Orbital cargo ship nears arrival at space station

Jul 16, 2014
This picture provided by NASA shows the Orbital Sciences Corporation Antares rocket, with the Cygnus spacecraft onboard, at sunrise on July 12, 2014 on launch Pad-0A at NASA's Wallops Flight Facility in Virginia

An unmanned cargo ship that was rocketed into space this weekend by Orbital Sciences Corporation is nearing the International Space Station where it plans to dock on Wednesday.

Loaded with meals for astronauts, equipment and , the Cygnus cargo carrier is scheduled to be grabbed with the space station's robotic arm at 6:39 am (1039 GMT).

American astronaut Steve Swanson will be operating the orbiting lab's to pull the cargo ship closer, in preparation for berthing about two hours later, NASA said.

Coverage begins on the US 's television and online broadcast at 5:15 am (0915 GMT).

The spacecraft is packed with 3,653 pounds (1,657 kilograms) of gear for the space station, including a new flock of satellites, experiments for growing arugula in space, and a pump for the Japanese module to replace one that failed.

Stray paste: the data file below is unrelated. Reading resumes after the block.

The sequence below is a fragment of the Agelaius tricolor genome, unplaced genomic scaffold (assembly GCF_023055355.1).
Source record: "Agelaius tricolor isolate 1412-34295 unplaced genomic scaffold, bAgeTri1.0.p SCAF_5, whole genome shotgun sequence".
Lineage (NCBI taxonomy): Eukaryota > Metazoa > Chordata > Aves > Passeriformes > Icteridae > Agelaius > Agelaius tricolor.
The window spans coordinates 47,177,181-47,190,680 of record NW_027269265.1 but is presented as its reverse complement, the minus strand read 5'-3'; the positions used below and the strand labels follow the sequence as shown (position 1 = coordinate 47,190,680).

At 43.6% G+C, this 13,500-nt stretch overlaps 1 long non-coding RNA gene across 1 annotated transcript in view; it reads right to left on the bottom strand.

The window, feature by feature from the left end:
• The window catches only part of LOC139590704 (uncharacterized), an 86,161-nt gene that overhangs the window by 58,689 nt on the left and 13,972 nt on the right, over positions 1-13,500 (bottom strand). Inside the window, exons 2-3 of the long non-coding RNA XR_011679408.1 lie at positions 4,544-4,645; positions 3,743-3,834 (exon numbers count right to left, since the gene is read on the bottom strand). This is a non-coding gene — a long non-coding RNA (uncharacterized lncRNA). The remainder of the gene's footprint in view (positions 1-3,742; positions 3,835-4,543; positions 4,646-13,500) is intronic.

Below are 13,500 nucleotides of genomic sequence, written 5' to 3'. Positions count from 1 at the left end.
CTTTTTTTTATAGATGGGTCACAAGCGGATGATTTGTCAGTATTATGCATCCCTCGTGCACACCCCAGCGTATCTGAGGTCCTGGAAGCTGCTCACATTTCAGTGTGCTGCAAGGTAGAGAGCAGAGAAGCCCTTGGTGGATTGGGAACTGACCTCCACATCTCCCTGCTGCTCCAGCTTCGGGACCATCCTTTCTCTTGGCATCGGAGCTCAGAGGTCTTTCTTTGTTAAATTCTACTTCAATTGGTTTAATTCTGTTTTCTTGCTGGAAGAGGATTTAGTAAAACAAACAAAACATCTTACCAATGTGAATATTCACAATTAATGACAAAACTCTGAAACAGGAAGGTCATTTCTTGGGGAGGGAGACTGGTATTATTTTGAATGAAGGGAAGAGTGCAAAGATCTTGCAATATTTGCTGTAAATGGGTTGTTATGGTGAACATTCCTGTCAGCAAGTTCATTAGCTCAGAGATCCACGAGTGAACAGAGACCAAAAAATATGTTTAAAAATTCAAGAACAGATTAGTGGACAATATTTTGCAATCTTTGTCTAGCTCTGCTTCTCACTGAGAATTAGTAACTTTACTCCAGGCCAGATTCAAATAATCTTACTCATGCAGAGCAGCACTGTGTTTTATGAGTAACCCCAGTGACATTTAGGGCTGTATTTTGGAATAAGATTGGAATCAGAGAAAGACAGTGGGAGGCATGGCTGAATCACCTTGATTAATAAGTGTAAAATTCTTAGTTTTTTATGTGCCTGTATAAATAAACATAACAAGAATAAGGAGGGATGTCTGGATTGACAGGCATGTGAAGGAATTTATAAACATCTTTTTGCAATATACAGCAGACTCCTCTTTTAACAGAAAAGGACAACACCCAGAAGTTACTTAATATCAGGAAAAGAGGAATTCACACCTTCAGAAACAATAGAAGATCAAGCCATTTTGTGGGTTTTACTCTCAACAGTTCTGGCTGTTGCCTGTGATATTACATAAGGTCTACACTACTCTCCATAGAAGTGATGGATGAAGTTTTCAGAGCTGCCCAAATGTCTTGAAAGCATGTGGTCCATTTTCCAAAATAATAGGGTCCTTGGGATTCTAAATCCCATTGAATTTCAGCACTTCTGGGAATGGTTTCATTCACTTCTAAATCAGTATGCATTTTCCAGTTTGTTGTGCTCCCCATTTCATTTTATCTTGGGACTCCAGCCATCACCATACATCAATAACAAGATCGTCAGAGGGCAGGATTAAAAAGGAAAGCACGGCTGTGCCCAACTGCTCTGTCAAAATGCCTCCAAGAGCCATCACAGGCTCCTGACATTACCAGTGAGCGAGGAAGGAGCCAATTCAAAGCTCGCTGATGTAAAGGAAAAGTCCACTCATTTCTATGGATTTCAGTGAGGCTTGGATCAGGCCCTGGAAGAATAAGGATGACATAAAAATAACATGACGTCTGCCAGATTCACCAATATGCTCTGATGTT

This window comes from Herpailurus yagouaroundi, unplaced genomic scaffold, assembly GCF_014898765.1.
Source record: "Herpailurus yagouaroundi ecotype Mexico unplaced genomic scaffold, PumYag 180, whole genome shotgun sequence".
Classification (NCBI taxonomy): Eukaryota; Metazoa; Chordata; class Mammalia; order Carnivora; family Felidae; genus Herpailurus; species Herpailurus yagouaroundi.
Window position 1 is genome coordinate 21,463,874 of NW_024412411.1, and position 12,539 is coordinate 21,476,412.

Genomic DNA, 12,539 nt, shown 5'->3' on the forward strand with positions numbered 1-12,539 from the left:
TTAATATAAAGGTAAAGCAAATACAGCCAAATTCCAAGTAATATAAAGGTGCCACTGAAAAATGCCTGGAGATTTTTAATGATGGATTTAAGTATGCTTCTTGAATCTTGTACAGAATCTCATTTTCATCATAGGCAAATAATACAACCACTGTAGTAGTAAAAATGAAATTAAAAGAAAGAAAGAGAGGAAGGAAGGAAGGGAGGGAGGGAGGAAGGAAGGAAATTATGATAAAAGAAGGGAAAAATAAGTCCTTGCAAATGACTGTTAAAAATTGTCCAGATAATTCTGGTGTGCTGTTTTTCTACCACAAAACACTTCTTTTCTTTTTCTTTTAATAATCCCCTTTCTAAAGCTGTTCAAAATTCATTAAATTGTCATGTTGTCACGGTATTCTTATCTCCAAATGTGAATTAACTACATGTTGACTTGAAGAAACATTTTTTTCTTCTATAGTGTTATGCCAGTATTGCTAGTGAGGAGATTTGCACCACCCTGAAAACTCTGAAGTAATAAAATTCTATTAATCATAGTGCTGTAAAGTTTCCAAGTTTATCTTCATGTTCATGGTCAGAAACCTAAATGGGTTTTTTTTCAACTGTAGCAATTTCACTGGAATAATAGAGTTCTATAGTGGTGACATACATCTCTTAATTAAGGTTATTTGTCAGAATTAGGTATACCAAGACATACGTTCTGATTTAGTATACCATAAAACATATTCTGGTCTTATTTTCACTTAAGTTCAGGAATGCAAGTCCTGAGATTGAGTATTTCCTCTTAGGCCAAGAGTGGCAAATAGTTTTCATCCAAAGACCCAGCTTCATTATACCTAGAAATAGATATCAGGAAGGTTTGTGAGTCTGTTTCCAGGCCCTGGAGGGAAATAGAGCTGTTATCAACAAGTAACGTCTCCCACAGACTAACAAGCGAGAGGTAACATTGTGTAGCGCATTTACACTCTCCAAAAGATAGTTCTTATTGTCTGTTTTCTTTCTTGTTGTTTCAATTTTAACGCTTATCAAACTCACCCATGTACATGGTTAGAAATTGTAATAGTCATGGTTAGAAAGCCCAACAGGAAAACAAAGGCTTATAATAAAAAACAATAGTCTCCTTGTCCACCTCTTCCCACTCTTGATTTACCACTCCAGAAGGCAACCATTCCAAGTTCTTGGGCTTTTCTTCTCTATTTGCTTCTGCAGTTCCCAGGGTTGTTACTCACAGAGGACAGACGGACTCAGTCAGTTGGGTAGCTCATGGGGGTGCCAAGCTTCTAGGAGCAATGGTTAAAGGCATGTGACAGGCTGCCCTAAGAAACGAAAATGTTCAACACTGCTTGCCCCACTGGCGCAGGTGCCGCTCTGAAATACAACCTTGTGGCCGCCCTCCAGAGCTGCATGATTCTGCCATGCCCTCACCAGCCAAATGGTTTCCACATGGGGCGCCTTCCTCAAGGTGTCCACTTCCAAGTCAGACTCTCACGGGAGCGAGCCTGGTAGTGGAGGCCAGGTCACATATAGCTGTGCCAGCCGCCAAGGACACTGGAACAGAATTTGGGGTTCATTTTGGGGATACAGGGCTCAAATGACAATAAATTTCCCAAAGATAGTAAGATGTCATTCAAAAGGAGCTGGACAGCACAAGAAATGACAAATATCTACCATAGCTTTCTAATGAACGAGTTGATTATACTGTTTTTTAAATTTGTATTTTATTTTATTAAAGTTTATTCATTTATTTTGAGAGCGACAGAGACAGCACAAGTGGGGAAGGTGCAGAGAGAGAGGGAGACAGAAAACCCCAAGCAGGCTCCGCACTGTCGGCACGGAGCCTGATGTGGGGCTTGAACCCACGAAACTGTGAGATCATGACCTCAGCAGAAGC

The mission, known as Orb-2, is the second of eight that Orbital has contracted with NASA, and is the third journey by a Cygnus to the International Space Station after a successful demonstration trip last year.

Orbital Sciences and SpaceX are the two private US companies that have won major contracts with NASA for multiple missions to carry supplies to the International Space Station.

Orbital's deal is worth $1.9 billion and SpaceX's contract is $1.6 billion.

Orbital's cargo ships burn up on reentry into Earth's atmosphere, unlike SpaceX's Dragon spacecraft, which makes an intact splash landing in the ocean.

NASA lost its capacity to reach the after the 30-year space shuttle program ended in 2011.

SpaceX and Orbital now make regular resupply journeys with their unmanned cargo ships. Europe and Russia also have their own spaceships that can tote equipment and provisions to the research outpost.

In order for astronauts to get there, nations must buy seats aboard Russia's Soyuz spacecraft, at a cost of $70.7 million each. The spaceship carries three people at a time.

Several American companies are competing to be the first to complete a crew vehicle that will restore US access to the station in the next few years.

Explore further: Orbital poised to launch cargo ship to space station

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